It is very sad to hear of the death of Davy. He isn't just Davy Jones to his fans or fans of the Monkees. This is a death in the family. It hurts and we all feel sorry for his real family and friends. I only met him once, just long enough to ask for his autograph but it was memorable to me. I just listened to a live version of of the song Every Step of the Way he preformed it with the energy of a true preformer that made you feel the energy while you just listened. One song that he wrote is one I like to sing to my wife. That song is I'll love you Forever. It is sad to know that we will never see or hear him act again.
Now please don't missunderstand this next part of this post. It is not an attempt for me to make any money and I will take back the offer if you think I am trying that. I don't want to cause any harm. I wrote a book in which the charater of Davy was one of the stars. It is called Last Train to Murder and the Monkees solve the crime. Any money that it generates that normally would go to me I will give to a mission or charity. I haven't heard if his family has designated a charity but I know of some Christian missions that need money and I will send it there unless his family designates a charity. You can get it at or at I recomend Lulu as the charity will get more money if you buy it from them.
This is a dark day for Monkee fans everywhere and for a while this sites background will be dark.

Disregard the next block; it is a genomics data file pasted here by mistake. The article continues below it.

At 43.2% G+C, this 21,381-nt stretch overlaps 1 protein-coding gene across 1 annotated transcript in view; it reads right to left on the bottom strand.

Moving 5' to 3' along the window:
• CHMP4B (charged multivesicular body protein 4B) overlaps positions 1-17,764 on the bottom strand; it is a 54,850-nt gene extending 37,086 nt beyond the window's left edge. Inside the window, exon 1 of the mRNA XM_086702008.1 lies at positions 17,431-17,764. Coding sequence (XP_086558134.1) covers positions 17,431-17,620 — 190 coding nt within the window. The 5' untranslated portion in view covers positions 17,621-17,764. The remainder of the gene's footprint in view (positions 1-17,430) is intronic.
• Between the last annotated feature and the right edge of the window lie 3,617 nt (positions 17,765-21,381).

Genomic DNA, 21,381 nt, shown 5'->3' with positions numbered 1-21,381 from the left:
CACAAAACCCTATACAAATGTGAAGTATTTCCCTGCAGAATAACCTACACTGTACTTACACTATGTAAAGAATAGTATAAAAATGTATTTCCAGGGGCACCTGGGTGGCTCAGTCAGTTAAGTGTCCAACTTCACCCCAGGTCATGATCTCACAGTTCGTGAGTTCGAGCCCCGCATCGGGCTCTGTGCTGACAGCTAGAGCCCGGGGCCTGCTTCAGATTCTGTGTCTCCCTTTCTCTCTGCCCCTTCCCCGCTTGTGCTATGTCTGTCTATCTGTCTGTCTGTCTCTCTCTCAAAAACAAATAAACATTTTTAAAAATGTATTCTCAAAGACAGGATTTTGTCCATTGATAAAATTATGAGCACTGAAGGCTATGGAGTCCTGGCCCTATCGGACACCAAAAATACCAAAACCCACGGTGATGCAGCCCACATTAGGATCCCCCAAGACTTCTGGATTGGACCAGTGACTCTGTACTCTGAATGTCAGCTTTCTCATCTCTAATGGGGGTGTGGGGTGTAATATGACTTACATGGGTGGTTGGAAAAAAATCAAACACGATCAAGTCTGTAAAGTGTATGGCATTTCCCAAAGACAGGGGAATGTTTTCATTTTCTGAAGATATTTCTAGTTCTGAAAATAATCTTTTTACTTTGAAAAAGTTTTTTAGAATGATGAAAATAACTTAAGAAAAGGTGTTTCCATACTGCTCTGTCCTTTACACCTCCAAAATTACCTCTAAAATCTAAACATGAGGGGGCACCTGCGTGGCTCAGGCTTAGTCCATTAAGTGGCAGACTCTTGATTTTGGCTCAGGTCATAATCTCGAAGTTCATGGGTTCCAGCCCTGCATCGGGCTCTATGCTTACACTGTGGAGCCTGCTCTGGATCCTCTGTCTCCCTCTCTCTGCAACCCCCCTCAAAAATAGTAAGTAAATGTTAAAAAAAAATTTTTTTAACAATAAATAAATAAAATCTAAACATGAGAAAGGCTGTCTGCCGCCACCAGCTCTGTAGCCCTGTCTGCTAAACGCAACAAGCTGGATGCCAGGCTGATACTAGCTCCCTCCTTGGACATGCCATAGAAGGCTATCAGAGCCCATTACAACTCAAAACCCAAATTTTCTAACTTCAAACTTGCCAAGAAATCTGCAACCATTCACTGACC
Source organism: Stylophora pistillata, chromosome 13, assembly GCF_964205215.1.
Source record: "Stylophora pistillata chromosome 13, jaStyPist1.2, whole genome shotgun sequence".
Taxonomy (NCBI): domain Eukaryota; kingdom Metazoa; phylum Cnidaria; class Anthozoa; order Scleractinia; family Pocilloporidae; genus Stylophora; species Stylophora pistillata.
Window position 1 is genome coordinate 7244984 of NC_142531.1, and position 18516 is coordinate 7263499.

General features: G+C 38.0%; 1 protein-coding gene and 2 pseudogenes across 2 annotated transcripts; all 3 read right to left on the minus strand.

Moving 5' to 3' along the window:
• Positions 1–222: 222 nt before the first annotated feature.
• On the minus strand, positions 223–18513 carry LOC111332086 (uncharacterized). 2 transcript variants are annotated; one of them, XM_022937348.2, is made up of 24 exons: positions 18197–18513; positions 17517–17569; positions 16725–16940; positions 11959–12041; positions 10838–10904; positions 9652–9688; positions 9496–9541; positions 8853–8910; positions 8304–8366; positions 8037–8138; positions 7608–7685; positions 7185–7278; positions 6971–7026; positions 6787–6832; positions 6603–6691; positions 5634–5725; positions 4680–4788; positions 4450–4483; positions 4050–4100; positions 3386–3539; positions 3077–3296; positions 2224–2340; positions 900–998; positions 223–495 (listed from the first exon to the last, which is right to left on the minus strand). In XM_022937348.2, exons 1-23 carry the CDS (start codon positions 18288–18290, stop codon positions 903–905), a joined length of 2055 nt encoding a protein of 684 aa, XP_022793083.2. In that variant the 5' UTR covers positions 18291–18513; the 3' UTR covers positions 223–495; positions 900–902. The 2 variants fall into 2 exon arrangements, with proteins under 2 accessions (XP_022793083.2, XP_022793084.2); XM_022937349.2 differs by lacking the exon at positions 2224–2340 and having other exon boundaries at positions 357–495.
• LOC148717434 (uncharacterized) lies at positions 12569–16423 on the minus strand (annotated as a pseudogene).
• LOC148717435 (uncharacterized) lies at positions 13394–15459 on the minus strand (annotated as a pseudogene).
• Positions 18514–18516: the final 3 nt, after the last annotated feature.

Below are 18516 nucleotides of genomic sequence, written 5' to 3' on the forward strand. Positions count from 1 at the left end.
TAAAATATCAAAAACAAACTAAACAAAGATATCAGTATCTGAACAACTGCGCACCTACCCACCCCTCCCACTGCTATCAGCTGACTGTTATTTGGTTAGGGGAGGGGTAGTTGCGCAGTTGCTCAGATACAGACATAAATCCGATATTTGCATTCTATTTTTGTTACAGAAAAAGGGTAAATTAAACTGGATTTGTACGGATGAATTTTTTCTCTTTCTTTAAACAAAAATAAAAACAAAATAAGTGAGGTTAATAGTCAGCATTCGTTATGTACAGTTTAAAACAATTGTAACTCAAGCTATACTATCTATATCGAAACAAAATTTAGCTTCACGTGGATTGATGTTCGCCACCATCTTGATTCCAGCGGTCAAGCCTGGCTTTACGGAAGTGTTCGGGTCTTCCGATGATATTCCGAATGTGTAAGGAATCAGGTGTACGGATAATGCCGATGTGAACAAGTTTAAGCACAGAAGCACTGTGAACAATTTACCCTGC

Friday, February 24, 2012

Monkee Music

I started this blog to do reviews on the Monkees albums much like Rolling Stone did for the Beatles this past summer in the publication ROLLING STONE SPECIAL THE BEATLES ULTIMATE ALBUM BY ALBUM GUIDE. I did it because no one was doing that for the Monkees.
Well I have to admit I was wrong. I saw this book, that was released in December of 2011, for sale before but didn't bother to read what it was about. I recently did and see that this book covers what I wanted to cover with this blog. It gives reviews of all of the Monkees albums. I will still be running on this blog but it hurts to know that I missed being the first with this idea by just a month. It's also nice to know I'm not the only one who respects their music enough to give it a more critical look.

Tuesday, February 7, 2012

The Monkees: The Singles: A Little Bit Me, A Little Bit You/She Hangs Out/The Girl That I Knew Somewhere

The pictures above are from this site. Except for the one labeled My Favorite Monkee Davy Jones Sings. I got it from
The above photo is a picture sleeve of the 45 from France after the B side of the record was changed. I got it from from this site.
Originally I did this site just to concentrate on the albums. However, if I have information on the singles that weren't on or suppose to be on an album then I will showcase them here as well.
In the fight for musical independence the album More of the Monkees was the first shot fired by Don Kirshner. At this point Kirshner didn't do anything wrong. He just felt that he was just doing his job. He was hired to create hit songs for the soundtrack of the TV show. But he was given orders after that album that the Monkees were to produce the music for the B side of the next single.